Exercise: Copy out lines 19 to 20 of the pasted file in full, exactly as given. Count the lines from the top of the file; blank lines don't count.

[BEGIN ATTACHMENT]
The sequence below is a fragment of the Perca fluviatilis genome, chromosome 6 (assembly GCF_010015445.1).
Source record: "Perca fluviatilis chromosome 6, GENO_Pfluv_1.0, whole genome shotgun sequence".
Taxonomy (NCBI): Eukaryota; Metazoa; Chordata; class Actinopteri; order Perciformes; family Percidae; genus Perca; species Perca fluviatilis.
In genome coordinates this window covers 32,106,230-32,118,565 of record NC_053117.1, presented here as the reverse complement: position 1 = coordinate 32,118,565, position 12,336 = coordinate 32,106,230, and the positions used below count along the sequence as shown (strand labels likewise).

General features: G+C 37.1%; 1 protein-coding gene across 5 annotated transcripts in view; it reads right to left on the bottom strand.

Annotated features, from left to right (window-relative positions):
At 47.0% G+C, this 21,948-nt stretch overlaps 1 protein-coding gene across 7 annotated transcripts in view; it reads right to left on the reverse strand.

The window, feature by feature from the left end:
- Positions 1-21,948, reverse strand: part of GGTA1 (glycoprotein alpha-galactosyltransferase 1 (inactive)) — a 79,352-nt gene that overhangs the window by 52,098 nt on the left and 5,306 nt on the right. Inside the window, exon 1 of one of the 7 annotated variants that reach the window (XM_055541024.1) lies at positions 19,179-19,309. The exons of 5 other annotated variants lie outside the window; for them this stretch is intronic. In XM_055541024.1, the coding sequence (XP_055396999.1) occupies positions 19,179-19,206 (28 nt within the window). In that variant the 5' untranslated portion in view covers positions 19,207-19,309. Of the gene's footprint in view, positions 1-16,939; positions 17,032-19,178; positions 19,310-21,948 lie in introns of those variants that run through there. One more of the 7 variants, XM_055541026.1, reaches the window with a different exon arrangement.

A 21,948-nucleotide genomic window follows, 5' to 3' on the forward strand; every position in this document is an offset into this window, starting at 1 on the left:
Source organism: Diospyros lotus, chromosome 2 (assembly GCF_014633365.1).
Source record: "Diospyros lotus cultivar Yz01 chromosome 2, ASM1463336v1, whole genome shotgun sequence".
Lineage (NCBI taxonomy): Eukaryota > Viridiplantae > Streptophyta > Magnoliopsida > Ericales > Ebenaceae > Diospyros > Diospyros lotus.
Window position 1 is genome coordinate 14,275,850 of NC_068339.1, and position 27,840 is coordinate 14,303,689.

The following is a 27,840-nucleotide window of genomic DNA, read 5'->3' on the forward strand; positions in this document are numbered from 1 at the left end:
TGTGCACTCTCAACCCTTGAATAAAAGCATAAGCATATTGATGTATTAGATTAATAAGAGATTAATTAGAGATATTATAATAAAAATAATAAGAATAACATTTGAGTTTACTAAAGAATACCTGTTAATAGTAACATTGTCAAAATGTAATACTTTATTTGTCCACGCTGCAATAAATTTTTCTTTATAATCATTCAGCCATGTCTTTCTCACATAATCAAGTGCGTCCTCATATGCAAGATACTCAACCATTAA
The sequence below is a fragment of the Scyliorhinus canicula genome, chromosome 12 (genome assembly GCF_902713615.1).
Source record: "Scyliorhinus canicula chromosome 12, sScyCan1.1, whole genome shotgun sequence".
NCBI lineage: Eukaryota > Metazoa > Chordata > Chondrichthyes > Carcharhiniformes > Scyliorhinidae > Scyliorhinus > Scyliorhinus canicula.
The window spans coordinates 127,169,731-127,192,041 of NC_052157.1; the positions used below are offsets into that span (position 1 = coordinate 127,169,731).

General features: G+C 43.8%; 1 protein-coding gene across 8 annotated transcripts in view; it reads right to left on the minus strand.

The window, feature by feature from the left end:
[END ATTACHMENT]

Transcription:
NCBI lineage: Eukaryota > Metazoa > Chordata > Chondrichthyes > Carcharhiniformes > Scyliorhinidae > Scyliorhinus > Scyliorhinus canicula.
The window spans coordinates 127,169,731-127,192,041 of NC_052157.1; the positions used below are offsets into that span (position 1 = coordinate 127,169,731).